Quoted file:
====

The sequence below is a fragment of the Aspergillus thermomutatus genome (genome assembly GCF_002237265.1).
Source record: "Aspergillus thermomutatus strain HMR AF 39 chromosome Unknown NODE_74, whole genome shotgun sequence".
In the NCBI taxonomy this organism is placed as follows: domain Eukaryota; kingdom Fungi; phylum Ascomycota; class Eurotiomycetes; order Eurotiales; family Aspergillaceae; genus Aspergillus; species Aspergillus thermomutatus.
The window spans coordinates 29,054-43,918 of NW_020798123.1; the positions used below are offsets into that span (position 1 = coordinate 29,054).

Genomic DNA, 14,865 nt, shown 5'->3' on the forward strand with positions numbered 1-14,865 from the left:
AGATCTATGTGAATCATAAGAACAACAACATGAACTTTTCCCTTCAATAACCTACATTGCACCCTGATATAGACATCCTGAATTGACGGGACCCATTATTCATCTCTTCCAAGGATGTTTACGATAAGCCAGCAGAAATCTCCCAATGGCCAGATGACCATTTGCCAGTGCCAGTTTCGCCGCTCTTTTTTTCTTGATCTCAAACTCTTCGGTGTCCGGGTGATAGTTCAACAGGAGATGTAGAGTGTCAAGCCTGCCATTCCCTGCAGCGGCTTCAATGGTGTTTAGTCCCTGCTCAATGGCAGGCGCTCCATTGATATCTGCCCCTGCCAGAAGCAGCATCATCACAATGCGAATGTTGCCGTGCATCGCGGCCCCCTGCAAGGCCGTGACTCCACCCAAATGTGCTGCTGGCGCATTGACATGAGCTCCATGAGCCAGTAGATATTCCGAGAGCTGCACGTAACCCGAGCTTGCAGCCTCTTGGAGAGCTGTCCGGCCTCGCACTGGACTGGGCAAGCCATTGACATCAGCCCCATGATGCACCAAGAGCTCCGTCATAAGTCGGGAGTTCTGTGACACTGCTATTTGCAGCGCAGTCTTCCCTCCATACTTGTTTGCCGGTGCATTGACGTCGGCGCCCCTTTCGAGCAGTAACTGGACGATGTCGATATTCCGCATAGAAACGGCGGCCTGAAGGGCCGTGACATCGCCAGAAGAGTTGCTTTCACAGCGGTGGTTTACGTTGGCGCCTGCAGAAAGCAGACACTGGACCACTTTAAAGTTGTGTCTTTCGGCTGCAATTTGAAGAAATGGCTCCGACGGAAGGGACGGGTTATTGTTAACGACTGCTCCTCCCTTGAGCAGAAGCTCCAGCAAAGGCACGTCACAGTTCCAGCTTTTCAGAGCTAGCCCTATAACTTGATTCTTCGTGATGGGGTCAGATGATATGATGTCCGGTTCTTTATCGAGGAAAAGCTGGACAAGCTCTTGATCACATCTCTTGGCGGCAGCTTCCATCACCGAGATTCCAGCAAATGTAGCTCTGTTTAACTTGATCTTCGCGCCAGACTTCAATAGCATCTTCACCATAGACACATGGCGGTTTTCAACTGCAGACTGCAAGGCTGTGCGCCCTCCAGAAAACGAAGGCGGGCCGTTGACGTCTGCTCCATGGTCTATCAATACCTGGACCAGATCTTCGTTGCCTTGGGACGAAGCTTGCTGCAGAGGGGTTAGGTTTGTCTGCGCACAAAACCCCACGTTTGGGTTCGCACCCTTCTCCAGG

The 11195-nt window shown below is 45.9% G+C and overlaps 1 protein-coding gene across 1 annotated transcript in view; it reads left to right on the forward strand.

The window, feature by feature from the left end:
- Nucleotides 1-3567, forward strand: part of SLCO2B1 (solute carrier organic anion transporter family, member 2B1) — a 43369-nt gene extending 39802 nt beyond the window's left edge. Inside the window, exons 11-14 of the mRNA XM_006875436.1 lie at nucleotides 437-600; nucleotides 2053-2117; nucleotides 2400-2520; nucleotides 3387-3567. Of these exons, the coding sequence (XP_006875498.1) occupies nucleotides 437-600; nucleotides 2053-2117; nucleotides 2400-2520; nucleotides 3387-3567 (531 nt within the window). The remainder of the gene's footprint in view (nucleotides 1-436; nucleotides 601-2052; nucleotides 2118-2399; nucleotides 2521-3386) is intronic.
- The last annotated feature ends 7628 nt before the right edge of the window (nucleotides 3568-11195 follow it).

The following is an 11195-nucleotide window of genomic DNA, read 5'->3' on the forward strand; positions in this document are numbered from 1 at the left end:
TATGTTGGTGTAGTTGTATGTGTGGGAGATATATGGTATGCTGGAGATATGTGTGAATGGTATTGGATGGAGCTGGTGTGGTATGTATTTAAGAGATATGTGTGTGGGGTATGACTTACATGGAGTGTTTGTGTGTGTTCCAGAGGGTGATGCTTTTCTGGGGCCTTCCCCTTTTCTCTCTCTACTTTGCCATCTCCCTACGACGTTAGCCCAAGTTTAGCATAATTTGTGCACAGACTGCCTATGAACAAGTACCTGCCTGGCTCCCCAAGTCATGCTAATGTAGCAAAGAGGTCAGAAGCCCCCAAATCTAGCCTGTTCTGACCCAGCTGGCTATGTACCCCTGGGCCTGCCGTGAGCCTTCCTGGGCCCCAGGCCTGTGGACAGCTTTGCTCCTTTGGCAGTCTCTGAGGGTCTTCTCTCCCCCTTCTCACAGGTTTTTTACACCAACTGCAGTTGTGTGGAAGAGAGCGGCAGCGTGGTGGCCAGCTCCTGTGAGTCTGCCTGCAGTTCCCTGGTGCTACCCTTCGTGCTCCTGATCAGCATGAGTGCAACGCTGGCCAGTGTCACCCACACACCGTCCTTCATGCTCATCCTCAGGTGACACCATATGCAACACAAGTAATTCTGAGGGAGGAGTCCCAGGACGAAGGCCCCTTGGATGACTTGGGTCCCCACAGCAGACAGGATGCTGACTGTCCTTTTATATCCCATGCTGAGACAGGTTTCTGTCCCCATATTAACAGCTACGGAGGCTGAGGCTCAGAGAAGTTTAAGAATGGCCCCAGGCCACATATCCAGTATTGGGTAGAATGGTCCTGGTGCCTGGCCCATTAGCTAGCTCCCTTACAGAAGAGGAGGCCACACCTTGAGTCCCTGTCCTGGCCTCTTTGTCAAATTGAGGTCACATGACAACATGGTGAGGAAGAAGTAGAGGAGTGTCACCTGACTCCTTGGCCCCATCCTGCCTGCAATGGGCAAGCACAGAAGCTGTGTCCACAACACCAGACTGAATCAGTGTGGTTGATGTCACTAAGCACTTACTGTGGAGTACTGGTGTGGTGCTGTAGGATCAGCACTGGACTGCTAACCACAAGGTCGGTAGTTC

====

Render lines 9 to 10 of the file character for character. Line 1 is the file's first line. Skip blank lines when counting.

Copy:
- Nucleotides 1-3567, forward strand: part of SLCO2B1 (solute carrier organic anion transporter family, member 2B1) — a 43369-nt gene extending 39802 nt beyond the window's left edge. Inside the window, exons 11-14 of the mRNA XM_006875436.1 lie at nucleotides 437-600; nucleotides 2053-2117; nucleotides 2400-2520; nucleotides 3387-3567. Of these exons, the coding sequence (XP_006875498.1) occupies nucleotides 437-600; nucleotides 2053-2117; nucleotides 2400-2520; nucleotides 3387-3567 (531 nt within the window). The remainder of the gene's footprint in view (nucleotides 1-436; nucleotides 601-2052; nucleotides 2118-2399; nucleotides 2521-3386) is intronic.
- The last annotated feature ends 7628 nt before the right edge of the window (nucleotides 3568-11195 follow it).